Actual Catholicism — as opposed to the faux Catholicism espoused by today’s false shepherds — with its immutable truths that oppose our unruly passions, presents to the world a picture similar to this cave: austere and forbidding, coarse and prickly. As Fr. Leen emphasized, Our Lord could have chosen to be born in much more accommodating circumstances, but He chose the cave, with the sufferings it would cause Him:
“And all these things, the cold, the darkness, the roughness of the straw, the unpleasant odor, concentrated their arrows of suffering on the tender Body of the Baby that had just been born in this inhospitable place. Sensitive in the extreme, the Child-God quivered with pain, and broke into infant wails.” (p. 51)
We know St. Joseph acted with an extraordinary amount of virtue, grounded in a Faith, Hope, and Charity beyond that which we will attain. But, even aside from these holy motives, we can see a perfect logic in this manner of acting.
God could have chosen to pair the immense joy of Our Lord’s birth with a setting that would have been far more comfortable for the Holy Family. God instead chose to link the most profound joy the world had ever known with a setting that almost all men would have striven to avoid. This was the case not only for the Holy Family, but for all who were drawn to Jesus:
“All who wished to be with Jesus — to come close to Him — were drawn into these miserable surroundings, first Mary and Joseph and then the shepherds. They all had, in order to get near Him, to suffer the same cold, the same misery, the same abandonment — to share everything which provided a marked contrast to the scenes that were taking place in the village above.” (p. 51)
God did not make a mistake with this setting, and so we have this perpetual reminder that those who seek to do God’s will should not shy away from miserable conditions and abandonment. We do not need to seek miserable conditions — any more than Mary and Joseph sought to find a miserable cave — but we should know that such conditions do not of themselves exclude the most profound and holy joys.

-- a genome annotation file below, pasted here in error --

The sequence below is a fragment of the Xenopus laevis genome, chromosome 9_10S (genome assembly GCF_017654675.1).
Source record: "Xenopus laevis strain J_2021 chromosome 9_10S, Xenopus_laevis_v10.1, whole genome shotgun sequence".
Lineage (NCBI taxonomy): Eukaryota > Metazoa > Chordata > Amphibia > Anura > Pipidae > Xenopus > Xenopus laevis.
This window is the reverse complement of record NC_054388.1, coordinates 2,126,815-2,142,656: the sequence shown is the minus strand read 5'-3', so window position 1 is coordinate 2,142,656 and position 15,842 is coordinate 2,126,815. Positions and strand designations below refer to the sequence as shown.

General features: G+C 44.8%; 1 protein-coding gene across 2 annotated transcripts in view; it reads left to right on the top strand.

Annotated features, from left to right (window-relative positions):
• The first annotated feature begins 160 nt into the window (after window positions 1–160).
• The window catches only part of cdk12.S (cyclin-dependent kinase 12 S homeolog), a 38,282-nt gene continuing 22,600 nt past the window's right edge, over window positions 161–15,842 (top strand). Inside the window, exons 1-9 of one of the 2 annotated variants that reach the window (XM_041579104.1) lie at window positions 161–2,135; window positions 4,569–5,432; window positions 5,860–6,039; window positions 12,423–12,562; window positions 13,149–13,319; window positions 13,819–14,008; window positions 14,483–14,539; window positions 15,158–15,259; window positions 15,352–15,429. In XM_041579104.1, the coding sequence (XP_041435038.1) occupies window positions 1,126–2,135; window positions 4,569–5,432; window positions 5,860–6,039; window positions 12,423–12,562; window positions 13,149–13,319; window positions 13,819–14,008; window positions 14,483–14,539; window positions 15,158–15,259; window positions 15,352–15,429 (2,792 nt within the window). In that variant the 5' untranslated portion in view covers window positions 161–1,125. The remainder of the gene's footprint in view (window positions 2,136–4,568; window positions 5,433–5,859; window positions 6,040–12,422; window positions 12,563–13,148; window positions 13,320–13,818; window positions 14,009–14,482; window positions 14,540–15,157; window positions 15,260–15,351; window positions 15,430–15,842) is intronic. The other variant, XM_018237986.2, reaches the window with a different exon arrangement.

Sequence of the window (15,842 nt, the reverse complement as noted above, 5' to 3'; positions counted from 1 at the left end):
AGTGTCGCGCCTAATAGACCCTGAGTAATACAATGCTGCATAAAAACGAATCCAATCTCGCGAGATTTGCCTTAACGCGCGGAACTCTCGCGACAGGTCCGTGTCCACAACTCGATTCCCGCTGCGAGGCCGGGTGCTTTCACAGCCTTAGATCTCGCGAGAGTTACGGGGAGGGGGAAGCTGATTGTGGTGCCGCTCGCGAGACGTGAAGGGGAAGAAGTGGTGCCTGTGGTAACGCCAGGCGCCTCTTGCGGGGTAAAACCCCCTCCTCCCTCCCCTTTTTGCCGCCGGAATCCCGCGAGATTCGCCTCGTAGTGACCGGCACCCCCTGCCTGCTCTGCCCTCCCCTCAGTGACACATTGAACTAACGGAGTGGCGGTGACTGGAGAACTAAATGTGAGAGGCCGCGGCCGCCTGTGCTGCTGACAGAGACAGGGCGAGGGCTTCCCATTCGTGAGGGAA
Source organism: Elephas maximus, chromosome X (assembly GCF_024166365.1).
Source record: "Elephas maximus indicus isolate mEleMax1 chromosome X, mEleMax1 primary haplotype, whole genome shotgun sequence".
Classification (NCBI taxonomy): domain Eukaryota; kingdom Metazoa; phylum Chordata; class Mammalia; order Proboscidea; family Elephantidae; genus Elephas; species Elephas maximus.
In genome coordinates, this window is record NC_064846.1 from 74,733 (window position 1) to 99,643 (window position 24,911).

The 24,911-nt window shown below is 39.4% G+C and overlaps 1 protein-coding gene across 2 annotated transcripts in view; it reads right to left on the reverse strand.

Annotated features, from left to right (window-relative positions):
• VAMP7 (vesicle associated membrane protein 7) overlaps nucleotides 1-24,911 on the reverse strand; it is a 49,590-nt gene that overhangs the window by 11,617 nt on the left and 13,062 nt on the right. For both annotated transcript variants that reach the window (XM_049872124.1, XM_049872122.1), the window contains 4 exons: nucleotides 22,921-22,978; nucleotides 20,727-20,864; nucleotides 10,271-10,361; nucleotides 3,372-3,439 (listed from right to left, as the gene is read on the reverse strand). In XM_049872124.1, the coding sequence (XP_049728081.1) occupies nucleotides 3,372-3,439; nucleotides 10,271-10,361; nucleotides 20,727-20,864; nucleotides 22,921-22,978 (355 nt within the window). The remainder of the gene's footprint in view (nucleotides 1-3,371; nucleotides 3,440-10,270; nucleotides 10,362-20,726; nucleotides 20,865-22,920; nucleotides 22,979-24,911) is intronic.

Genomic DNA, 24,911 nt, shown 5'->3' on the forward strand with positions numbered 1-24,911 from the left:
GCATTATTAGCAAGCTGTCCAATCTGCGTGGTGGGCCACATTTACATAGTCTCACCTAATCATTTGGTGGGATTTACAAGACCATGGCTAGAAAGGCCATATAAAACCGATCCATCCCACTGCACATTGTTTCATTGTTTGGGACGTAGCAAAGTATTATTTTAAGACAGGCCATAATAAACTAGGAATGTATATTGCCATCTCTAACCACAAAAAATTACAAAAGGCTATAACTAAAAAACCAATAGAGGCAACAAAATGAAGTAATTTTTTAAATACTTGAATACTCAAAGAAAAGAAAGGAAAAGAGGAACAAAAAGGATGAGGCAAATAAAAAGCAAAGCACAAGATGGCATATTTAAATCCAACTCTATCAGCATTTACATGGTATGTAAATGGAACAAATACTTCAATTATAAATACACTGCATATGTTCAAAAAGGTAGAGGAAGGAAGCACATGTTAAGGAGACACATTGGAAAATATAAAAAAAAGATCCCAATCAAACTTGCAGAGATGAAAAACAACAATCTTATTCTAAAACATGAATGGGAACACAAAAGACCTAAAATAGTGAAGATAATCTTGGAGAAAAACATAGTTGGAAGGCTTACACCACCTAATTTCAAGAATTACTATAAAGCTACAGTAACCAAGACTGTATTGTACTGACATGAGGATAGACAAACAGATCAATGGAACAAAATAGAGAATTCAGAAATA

Fr. Leen then described the scene taking place in the village above the cave:
“From it floated down the pleasant sounds of revelry and feasting. Every house was brilliantly illuminated and the lights shone on faces that were bright with laughter and excitement. The rooms glittered with vessels which set out delicate things to eat and drink. The cheerful music set the young people dancing, whilst the old exchanged confidences with their friends who had come from a distance. An agreeable warmth pervaded every house. Each one vied with the other in effort to gratify every sense and to dispel in a whirlwind of gaiety and pleasure the tedium of life. How they would have shuddered at the dreariness and discomforts of the cavern in the chalk cliff!” (pp. 51-52)
The cave of Bethlehem helps us see our religion in a more proper light: God sends us the various hardships in life so that we can serve Him through our virtuous practice of the religion He has given us.
As the world sees it, the village above offers the only path to happiness and contentment, even though the entirety of human experience tells us that it always falls short of satisfying our desires. Those who have never known the Faith generally cannot imagine that the cave offers the only possibility of satisfying their ultimate desires. For those who have drawn close enough to the cave to understand, though, the true contrast between the cave and city becomes clear: